Yale Law School’s Classes of 2020 and 2021 Celebrate Resilience

graduates in Beinecke plaza
Members of the Classes of 2020 and 2021 lined up in Beinecke Plaza for the procession to Yale’s historic Old Campus.

Graduates from the Classes of 2020 and 2021 enjoyed long-awaited festivities and returned to Yale Law School on Saturday, May 14 to celebrate their achievements with classmates, friends, and family.

The Alumni Ceremony was the highlight of a jubilant day delayed for some students for two years as the pandemic disrupted the traditional in-person Commencement celebrations.

This year, for the first time since 2019, graduates were celebrated with a traditional University ceremony held on Yale’s historic Old Campus. After the University ceremony, Law School graduates proceeded to Yale’s Lanman Center for the Law School’s diploma ceremony.

As in years past, the Lanman Center was transformed for the occasion and hundreds of seats were filled by graduates’ friends and family. Graduates in academic robes walked across a blue-and-white-draped stage, a brass quintet played a processional, and graduates and guests made toasts while gathered for the Law School’s traditional post-ceremony reception in the Courtyard.

Mattatuck Drum Band
The Mattatuck Drum Band led the Classes of 2020 and 2021 in the procession.



In her remarks to the Classes of 2020 and 2021, Dean Heather K. Gerken spoke about how lawyers love to trade stories about their law school experiences. But due to the pandemic, Gerken said, “your stories are unlike those of any class to come before you.”

“Your stories involve sustaining one another in ways that no other law school classes have ever had to,” Gerken said. “You showed that this community endures, regardless of distance or difficulty. These examples continue today, with your class already out in the world doing remarkable things and facing challenges head on with grit and determination.”

Professor of Law Monica C. Bell ’09, chosen by the two classes as the faculty speaker, spoke in personal terms about what she termed “the enduring ethics of the everyday.”

“I want to convey the transformative power of friendship in allowing us to reach past our own limitations and persist through life’s challenges, to encourage us to be worthy people while practicing law,” she said. “If we’ve learned nothing else in the last two years, we know that so much of what we assume is durable could slip away at any moment. But what we will always have — and be proud of — is the time and energy we invest in building loving relationships of many kinds with the people around us,” she said.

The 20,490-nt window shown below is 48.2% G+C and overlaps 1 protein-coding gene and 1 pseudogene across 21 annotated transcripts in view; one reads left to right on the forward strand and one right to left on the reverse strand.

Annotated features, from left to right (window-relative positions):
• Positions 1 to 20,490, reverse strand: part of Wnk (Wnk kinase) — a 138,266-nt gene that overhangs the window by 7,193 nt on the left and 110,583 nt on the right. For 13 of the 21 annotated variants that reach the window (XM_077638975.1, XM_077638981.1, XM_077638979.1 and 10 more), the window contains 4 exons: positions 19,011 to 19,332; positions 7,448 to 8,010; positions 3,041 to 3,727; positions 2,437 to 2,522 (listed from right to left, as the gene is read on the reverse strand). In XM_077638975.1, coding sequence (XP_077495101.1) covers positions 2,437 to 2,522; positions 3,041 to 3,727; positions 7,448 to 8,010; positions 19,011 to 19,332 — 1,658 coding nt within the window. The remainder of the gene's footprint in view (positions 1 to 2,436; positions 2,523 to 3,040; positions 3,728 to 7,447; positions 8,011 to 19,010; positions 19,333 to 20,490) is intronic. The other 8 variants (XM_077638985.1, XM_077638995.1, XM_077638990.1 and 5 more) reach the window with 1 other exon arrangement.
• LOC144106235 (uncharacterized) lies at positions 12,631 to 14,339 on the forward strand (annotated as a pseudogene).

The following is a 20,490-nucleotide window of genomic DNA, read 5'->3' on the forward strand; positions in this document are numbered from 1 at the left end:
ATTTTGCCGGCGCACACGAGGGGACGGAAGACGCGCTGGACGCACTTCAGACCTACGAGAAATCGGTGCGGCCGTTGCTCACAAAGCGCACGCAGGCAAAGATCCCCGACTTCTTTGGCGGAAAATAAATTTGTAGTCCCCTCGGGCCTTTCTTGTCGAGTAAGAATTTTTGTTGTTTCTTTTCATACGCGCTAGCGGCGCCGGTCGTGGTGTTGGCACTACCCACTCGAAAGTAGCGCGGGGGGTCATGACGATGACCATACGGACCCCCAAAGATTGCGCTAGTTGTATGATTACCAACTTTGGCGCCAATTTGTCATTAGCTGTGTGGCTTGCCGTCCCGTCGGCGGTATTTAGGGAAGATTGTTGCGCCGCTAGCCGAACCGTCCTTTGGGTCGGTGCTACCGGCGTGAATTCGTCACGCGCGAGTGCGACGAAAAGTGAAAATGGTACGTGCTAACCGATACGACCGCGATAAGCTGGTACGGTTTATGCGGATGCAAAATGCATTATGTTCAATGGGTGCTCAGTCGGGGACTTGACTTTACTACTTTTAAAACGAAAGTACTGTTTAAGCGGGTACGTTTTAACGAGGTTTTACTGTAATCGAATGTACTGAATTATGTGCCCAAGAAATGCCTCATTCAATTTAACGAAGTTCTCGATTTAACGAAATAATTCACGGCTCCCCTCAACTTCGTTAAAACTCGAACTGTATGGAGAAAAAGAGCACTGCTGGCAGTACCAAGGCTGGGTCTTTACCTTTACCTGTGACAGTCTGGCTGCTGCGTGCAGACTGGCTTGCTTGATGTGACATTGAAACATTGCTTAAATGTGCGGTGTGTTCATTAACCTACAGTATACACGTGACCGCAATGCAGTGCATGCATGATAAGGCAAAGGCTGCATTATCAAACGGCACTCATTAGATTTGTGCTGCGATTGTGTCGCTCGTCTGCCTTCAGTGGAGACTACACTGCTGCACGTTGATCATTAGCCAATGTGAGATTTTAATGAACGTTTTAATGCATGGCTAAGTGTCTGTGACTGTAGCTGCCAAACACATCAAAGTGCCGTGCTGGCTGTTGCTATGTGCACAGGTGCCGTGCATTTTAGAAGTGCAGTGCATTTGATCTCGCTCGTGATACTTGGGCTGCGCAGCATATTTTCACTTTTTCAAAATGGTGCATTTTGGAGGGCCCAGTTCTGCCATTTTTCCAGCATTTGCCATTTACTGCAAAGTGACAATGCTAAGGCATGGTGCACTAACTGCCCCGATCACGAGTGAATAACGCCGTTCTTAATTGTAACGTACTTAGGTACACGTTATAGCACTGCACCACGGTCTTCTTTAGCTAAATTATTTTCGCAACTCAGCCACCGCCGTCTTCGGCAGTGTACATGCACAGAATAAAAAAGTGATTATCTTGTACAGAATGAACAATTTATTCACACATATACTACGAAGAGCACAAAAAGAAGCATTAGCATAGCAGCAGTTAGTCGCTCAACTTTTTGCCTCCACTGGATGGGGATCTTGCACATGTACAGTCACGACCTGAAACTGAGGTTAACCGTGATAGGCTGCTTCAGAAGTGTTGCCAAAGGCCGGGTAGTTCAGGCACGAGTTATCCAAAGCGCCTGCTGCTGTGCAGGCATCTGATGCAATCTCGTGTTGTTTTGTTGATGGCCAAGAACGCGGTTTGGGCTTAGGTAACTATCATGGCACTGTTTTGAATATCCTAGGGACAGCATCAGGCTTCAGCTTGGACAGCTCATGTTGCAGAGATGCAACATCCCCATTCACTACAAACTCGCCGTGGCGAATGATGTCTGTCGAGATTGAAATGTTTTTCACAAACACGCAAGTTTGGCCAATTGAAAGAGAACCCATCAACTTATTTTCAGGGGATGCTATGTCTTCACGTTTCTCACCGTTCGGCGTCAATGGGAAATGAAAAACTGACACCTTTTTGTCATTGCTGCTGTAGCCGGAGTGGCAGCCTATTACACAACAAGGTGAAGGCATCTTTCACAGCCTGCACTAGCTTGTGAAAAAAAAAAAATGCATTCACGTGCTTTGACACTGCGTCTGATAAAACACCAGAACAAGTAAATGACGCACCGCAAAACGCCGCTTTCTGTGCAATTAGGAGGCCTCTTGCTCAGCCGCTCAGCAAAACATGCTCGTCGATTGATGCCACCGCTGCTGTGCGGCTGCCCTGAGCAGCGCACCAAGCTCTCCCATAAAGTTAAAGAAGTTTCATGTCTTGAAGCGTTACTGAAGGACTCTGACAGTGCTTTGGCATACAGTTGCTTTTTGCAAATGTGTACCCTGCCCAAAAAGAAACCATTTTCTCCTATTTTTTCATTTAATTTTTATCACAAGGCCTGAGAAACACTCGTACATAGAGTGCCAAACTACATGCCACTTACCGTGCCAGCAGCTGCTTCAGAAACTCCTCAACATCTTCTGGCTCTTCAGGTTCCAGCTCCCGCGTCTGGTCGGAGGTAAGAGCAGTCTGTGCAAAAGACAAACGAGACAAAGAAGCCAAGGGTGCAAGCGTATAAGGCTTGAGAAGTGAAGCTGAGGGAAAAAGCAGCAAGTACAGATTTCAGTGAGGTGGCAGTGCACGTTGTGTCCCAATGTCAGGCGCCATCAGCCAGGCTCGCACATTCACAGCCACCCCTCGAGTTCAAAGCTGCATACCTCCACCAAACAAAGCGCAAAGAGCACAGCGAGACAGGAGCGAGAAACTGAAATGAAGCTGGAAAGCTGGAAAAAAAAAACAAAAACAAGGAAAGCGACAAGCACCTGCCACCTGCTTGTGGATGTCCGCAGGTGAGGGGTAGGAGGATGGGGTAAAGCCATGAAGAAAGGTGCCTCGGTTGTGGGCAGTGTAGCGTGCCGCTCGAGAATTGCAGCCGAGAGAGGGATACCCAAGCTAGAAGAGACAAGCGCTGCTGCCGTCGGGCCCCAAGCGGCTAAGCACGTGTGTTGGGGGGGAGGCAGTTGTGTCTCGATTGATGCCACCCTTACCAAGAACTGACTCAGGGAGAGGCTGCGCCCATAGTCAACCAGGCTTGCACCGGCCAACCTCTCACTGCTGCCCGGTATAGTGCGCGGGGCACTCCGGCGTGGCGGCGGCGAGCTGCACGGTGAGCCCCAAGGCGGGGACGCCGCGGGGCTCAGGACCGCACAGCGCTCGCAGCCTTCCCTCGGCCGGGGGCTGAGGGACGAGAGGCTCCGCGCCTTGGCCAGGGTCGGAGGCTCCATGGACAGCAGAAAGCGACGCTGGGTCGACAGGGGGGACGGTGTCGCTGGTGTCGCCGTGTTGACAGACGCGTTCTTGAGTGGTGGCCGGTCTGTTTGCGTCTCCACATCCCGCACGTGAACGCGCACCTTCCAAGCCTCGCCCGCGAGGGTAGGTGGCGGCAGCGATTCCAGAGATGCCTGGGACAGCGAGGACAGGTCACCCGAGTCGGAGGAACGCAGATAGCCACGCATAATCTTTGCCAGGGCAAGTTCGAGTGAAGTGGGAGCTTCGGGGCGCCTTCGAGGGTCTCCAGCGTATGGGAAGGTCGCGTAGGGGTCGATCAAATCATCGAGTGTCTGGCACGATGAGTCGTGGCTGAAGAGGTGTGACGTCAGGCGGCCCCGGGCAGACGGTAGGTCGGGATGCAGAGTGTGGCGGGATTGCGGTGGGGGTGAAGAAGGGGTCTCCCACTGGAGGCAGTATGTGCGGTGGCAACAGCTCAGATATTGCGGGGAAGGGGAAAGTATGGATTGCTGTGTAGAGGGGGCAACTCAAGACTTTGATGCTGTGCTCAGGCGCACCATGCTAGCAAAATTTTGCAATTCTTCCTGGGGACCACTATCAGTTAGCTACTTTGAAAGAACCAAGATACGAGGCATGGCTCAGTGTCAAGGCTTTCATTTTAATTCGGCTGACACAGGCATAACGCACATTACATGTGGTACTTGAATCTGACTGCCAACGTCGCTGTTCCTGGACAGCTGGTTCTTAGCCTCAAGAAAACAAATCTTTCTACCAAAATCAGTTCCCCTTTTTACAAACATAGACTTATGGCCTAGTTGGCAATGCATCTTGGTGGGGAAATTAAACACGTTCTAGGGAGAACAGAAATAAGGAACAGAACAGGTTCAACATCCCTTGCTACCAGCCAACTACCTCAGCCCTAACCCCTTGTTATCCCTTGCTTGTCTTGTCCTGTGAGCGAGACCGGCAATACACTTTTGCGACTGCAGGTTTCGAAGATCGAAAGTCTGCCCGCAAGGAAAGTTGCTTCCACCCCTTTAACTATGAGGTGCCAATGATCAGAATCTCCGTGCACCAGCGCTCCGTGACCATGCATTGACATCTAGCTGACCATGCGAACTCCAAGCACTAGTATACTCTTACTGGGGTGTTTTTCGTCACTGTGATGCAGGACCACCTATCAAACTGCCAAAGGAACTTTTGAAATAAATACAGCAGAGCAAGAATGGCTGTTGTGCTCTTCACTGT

Friendship, Bell said, should be uplifted and prioritized despite often being a sacrifice made in favor of other relationships and professional life. “But a life without friendship, and the love it cultivates, is a desolate one,” Bell said, before quoting the work of writer bell hooks on how friendship fits in with a broader commitment to love.

Courtyard reception
A reception in the Courtyard for graduates and their families after the ceremony.

Visiting Clinical Lecturer in Law Dwayne Betts ’16, the day’s guest speaker, invoked Ralph Ellison’s Invisible Man, and spoke to the graduates about the importance of being seen and seeing others in ways big and small.

“There is a sense of not being seen that I believe we share,” said Betts, the Founding Director of Freedom Reads, which establishes libraries in prisons to bring literature to incarcerated people. “If we choose to tell each other some of what we see, we all might be less invisible.”

Despite the difficulties posed by the pandemic to the Classes of 2020 and 2021, Gerken reiterated the graduates’ personal and professional resilience and determination.

“Let me tell you that the work you did here — to uplift one another while simultaneously managing to win injunctions and produce pathbreaking scholarship and become leaders in all manner of fields — it’s nothing short of amazing,” she said. “If you did not already believe that you could accomplish absolutely anything, let there now be no doubt.”

Four hundred and sixty-two graduates were honored at Saturday’s ceremony. The two classes comprise 420 J.D., 2 M.S.L, 28 LL.M., 12 J.S.D. degree recipients.